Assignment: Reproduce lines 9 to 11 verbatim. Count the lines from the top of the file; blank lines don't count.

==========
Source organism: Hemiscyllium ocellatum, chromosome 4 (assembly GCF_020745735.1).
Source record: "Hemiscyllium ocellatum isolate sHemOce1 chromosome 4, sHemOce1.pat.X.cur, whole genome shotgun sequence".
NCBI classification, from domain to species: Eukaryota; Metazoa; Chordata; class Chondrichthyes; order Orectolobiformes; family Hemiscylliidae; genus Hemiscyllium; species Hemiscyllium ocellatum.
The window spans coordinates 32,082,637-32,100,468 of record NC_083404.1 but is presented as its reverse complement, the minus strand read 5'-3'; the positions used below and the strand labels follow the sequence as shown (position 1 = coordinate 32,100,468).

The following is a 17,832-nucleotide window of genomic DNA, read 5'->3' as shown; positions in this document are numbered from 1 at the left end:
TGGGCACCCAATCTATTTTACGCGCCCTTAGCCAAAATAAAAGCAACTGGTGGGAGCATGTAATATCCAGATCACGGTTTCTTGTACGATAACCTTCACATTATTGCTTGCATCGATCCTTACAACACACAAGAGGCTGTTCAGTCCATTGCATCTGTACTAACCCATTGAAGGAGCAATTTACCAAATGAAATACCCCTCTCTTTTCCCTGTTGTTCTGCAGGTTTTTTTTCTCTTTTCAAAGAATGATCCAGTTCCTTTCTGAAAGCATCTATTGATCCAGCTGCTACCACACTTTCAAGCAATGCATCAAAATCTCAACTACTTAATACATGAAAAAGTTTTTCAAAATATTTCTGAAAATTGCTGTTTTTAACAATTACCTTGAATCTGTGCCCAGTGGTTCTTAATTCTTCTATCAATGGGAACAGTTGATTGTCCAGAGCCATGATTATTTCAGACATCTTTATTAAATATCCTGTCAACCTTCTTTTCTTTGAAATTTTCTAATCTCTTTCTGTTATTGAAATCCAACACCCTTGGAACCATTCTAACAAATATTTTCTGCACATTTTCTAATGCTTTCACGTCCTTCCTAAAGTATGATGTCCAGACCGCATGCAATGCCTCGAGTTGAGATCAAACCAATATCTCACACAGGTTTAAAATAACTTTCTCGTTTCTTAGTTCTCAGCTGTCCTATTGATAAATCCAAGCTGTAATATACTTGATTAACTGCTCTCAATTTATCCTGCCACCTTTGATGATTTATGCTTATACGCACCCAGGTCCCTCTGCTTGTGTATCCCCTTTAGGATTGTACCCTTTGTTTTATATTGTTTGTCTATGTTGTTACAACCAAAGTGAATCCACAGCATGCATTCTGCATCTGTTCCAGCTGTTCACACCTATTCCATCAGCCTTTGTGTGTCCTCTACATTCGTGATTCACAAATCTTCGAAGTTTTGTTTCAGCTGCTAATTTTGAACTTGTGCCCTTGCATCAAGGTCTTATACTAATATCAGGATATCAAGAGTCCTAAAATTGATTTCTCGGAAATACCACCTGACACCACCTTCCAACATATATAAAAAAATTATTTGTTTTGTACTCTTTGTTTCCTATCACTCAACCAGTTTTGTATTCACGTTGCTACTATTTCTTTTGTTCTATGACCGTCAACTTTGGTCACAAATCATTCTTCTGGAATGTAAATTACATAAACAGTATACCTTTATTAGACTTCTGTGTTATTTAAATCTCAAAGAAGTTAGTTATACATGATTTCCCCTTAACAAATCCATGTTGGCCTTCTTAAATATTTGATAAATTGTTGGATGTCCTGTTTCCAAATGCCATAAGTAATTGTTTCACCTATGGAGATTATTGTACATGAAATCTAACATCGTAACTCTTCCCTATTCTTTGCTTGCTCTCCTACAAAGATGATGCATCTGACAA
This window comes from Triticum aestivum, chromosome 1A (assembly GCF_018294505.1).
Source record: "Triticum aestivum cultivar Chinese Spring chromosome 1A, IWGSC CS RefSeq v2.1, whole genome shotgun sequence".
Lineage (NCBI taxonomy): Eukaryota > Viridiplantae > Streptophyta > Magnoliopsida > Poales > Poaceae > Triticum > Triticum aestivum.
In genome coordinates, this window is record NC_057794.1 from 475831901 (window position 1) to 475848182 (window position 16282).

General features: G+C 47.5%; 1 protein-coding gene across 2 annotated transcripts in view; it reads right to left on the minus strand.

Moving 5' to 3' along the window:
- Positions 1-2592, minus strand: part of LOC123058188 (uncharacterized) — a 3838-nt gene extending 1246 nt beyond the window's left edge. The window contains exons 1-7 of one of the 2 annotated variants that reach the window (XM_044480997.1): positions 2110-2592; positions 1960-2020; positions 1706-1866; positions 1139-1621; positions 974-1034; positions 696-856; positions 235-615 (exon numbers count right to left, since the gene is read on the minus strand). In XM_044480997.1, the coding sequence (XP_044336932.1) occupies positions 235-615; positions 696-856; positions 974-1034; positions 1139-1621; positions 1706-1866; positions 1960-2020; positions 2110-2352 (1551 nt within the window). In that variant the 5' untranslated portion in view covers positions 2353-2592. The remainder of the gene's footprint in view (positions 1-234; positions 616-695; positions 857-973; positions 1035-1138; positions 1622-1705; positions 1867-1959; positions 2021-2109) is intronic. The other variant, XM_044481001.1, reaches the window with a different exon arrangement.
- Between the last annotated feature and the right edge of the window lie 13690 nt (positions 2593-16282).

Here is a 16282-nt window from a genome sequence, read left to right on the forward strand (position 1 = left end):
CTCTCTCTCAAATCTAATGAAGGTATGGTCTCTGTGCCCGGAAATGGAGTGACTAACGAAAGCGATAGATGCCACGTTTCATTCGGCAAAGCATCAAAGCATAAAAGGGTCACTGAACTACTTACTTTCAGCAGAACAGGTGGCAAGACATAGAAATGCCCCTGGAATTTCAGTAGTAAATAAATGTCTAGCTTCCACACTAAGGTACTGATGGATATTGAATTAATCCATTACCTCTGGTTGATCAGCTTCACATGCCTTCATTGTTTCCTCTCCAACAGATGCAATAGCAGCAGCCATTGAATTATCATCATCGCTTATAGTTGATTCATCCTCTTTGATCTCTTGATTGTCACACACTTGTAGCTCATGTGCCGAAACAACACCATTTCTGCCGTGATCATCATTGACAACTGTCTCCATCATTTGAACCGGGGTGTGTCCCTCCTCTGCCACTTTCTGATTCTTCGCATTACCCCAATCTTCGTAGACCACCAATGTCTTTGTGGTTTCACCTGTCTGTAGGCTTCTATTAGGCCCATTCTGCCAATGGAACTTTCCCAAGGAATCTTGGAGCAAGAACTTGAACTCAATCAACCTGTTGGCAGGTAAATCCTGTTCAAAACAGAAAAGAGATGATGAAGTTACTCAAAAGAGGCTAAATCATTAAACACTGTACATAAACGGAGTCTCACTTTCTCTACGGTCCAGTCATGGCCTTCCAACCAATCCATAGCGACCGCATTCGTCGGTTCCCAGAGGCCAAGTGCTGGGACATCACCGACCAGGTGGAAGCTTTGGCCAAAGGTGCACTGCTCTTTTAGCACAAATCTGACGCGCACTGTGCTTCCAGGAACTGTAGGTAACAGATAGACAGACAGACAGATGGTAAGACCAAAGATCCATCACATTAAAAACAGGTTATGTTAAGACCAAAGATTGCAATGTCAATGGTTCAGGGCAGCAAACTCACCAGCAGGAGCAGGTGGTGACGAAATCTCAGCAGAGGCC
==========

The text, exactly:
Lineage (NCBI taxonomy): Eukaryota > Viridiplantae > Streptophyta > Magnoliopsida > Poales > Poaceae > Triticum > Triticum aestivum.
In genome coordinates, this window is record NC_057794.1 from 475831901 (window position 1) to 475848182 (window position 16282).

General features: G+C 47.5%; 1 protein-coding gene across 2 annotated transcripts in view; it reads right to left on the minus strand.